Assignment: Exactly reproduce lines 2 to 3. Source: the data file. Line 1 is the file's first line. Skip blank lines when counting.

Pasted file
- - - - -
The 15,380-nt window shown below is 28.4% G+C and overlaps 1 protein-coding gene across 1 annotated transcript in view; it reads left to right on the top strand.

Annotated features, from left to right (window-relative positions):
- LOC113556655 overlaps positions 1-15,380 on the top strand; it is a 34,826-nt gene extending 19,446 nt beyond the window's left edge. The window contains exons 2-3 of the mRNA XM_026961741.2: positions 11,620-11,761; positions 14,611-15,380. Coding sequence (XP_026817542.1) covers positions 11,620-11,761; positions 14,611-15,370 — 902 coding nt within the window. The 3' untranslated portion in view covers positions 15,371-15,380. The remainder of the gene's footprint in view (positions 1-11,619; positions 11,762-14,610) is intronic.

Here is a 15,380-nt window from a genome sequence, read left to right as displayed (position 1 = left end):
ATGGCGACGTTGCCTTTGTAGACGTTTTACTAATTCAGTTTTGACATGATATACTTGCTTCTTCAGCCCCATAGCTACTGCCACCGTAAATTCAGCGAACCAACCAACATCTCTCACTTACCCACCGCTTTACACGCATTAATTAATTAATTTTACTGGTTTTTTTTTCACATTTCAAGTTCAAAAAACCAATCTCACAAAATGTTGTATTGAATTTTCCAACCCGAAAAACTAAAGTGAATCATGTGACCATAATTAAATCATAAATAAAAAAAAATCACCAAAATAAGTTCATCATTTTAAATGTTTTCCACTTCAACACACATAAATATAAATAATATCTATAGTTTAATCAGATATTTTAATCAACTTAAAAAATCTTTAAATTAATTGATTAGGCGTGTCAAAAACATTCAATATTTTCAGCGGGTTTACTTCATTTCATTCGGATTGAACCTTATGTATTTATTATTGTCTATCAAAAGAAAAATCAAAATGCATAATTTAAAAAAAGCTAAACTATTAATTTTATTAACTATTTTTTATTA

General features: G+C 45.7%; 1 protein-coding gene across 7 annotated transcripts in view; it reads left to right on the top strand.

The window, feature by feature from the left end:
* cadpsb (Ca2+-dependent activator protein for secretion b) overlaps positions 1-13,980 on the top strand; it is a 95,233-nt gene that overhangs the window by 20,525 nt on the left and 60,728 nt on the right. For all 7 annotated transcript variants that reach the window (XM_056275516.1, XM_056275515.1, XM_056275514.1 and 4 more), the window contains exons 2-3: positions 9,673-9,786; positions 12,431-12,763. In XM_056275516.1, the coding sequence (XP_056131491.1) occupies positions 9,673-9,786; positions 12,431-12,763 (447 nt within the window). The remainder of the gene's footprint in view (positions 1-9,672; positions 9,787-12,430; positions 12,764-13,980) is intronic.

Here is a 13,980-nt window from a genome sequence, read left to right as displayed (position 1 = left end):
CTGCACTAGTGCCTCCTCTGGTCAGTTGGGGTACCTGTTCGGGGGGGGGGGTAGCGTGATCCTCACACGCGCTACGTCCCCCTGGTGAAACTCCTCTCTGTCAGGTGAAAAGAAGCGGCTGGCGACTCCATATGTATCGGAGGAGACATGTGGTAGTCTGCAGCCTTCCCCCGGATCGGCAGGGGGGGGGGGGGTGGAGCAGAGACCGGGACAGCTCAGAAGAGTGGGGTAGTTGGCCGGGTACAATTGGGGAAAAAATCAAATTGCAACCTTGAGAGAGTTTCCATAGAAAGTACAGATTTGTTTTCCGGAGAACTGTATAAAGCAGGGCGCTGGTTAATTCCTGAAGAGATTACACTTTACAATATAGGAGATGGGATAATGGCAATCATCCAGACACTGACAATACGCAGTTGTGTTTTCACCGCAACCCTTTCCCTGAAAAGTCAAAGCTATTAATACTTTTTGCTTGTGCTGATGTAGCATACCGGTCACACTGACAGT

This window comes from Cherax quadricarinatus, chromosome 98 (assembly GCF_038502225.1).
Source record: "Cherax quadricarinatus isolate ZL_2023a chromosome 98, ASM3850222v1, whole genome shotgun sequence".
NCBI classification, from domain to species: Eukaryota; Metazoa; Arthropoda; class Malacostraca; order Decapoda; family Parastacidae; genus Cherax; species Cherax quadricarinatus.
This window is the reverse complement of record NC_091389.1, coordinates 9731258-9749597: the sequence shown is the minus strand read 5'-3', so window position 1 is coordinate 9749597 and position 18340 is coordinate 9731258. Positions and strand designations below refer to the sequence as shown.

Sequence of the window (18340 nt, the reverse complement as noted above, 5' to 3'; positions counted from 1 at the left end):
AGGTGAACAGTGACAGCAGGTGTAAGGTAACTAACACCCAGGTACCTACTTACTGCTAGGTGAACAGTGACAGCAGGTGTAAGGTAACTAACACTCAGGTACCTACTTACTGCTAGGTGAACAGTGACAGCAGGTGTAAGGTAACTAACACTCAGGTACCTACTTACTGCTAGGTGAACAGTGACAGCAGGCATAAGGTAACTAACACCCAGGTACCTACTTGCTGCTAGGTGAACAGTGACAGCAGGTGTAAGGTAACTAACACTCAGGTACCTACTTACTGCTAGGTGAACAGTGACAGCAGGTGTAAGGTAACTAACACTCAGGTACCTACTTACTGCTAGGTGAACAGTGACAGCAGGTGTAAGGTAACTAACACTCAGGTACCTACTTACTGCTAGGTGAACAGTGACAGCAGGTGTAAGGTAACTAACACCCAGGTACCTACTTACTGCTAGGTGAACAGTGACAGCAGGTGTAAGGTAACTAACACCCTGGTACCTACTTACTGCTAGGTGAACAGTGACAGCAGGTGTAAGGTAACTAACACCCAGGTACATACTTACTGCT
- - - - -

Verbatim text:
Annotated features, from left to right (window-relative positions):
- LOC113556655 overlaps positions 1-15,380 on the top strand; it is a 34,826-nt gene extending 19,446 nt beyond the window's left edge. The window contains exons 2-3 of the mRNA XM_026961741.2: positions 11,620-11,761; positions 14,611-15,380. Coding sequence (XP_026817542.1) covers positions 11,620-11,761; positions 14,611-15,370 — 902 coding nt within the window. The 3' untranslated portion in view covers positions 15,371-15,380. The remainder of the gene's footprint in view (positions 1-11,619; positions 11,762-14,610) is intronic.